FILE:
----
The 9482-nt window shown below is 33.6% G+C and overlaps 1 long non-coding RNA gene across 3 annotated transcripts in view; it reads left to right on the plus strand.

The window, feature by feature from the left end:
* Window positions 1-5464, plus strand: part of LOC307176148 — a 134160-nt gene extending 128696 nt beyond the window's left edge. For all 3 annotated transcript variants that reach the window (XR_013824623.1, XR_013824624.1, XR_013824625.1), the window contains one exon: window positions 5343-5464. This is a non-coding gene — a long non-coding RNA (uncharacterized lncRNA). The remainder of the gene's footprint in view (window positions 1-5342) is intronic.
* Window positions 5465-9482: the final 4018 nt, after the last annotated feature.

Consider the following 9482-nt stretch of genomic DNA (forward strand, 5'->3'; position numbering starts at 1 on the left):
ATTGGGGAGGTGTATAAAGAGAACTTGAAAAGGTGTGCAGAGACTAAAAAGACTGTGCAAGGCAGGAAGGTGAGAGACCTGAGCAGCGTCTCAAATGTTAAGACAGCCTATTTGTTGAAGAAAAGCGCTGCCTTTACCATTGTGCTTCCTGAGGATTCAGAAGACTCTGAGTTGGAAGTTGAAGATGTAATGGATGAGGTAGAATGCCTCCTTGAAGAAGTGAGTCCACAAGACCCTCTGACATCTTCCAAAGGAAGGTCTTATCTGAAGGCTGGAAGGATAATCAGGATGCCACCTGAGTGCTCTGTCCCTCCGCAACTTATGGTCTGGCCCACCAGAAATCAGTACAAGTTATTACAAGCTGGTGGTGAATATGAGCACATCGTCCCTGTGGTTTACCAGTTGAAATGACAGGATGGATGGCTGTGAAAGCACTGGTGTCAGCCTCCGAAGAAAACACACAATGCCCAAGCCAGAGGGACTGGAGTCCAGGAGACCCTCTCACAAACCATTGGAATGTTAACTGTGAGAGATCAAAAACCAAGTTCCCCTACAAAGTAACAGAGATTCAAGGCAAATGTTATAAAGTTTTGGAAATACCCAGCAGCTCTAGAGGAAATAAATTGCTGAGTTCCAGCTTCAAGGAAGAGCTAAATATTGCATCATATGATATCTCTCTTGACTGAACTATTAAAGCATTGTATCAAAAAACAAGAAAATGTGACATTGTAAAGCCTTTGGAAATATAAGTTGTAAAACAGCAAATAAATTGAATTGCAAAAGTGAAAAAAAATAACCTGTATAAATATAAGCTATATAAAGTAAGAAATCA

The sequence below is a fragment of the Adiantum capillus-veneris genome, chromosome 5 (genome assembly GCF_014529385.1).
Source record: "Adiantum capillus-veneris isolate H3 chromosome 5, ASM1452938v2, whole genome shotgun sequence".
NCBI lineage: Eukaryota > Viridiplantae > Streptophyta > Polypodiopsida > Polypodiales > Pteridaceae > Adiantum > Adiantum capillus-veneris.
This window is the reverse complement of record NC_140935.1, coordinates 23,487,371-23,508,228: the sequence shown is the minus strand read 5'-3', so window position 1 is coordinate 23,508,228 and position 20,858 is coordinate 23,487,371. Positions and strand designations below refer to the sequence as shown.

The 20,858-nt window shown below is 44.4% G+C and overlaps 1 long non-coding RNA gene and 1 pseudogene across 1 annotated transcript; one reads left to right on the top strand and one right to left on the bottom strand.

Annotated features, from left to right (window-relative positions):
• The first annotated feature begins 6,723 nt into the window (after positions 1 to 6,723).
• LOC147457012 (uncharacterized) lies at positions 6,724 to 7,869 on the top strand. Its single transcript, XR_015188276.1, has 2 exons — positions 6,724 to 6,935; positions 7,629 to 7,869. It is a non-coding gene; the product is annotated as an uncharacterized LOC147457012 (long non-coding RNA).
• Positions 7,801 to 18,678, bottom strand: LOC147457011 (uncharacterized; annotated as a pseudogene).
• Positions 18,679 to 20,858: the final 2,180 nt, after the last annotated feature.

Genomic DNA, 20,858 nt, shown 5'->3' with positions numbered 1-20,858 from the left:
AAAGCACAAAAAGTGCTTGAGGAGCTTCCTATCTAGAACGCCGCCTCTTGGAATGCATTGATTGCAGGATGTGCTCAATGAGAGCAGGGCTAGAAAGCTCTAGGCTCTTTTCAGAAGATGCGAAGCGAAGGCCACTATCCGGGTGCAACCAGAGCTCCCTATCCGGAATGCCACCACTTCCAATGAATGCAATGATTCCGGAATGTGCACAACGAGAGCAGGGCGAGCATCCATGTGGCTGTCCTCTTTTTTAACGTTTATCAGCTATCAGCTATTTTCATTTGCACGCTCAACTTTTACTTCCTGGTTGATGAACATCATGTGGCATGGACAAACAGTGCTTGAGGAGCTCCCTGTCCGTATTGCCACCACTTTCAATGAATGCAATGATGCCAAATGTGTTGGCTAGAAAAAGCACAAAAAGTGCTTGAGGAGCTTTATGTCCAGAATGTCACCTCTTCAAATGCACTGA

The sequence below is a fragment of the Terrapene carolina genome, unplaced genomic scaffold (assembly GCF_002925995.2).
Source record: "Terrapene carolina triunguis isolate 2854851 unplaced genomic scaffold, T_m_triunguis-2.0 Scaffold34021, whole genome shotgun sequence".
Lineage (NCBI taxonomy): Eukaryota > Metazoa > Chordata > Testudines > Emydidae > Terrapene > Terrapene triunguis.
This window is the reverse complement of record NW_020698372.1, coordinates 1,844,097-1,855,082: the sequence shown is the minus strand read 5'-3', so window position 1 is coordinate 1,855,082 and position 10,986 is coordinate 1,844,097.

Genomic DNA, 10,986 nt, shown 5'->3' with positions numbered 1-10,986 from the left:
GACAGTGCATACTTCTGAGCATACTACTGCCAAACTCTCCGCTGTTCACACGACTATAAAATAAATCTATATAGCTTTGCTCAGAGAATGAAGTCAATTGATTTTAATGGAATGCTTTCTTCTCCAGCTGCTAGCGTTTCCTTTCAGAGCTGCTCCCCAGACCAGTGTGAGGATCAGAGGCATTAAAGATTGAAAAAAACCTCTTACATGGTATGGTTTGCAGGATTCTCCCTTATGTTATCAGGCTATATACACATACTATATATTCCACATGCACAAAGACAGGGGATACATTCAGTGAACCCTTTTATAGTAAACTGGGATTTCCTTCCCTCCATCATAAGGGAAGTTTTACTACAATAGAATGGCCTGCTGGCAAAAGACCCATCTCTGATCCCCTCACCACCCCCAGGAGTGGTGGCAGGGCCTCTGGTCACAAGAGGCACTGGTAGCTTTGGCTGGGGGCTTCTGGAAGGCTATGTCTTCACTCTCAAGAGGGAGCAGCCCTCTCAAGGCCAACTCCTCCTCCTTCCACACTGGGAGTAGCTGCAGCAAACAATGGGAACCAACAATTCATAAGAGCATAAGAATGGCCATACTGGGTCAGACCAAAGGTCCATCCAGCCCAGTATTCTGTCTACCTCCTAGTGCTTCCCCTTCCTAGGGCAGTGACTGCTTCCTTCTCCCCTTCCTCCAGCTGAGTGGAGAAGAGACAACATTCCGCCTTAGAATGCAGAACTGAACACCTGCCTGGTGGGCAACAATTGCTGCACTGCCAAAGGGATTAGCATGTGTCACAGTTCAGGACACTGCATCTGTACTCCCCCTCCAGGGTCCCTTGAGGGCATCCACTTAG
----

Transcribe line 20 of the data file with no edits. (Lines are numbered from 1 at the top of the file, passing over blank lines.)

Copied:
Source record: "Terrapene carolina triunguis isolate 2854851 unplaced genomic scaffold, T_m_triunguis-2.0 Scaffold34021, whole genome shotgun sequence".